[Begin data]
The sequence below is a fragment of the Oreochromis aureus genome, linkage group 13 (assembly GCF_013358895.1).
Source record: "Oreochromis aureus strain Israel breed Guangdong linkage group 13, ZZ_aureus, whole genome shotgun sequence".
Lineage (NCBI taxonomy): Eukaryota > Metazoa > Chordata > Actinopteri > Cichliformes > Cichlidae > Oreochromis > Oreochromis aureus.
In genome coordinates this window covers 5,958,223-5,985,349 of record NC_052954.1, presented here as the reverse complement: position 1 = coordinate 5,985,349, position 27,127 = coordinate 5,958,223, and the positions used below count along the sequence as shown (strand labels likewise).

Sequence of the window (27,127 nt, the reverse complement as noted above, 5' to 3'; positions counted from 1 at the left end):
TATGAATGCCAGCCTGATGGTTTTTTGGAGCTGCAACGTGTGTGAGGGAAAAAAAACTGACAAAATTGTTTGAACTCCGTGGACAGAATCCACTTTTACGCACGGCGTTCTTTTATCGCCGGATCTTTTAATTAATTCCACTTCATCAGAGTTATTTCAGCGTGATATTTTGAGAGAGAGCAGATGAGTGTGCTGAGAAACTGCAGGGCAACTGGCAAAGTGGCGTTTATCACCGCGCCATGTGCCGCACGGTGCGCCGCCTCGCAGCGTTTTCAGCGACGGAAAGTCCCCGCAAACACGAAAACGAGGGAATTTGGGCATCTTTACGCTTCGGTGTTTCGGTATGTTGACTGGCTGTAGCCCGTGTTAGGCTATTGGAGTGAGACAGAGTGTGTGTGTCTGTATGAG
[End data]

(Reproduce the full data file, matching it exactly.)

The sequence below is a fragment of the Oreochromis aureus genome, linkage group 13 (assembly GCF_013358895.1).
Source record: "Oreochromis aureus strain Israel breed Guangdong linkage group 13, ZZ_aureus, whole genome shotgun sequence".
Lineage (NCBI taxonomy): Eukaryota > Metazoa > Chordata > Actinopteri > Cichliformes > Cichlidae > Oreochromis > Oreochromis aureus.
In genome coordinates this window covers 5,958,223-5,985,349 of record NC_052954.1, presented here as the reverse complement: position 1 = coordinate 5,985,349, position 27,127 = coordinate 5,958,223, and the positions used below count along the sequence as shown (strand labels likewise).

Sequence of the window (27,127 nt, the reverse complement as noted above, 5' to 3'; positions counted from 1 at the left end):
TATGAATGCCAGCCTGATGGTTTTTTGGAGCTGCAACGTGTGTGAGGGAAAAAAAACTGACAAAATTGTTTGAACTCCGTGGACAGAATCCACTTTTACGCACGGCGTTCTTTTATCGCCGGATCTTTTAATTAATTCCACTTCATCAGAGTTATTTCAGCGTGATATTTTGAGAGAGAGCAGATGAGTGTGCTGAGAAACTGCAGGGCAACTGGCAAAGTGGCGTTTATCACCGCGCCATGTGCCGCACGGTGCGCCGCCTCGCAGCGTTTTCAGCGACGGAAAGTCCCCGCAAACACGAAAACGAGGGAATTTGGGCATCTTTACGCTTCGGTGTTTCGGTATGTTGACTGGCTGTAGCCCGTGTTAGGCTATTGGAGTGAGACAGAGTGTGTGTGTCTGTATGAG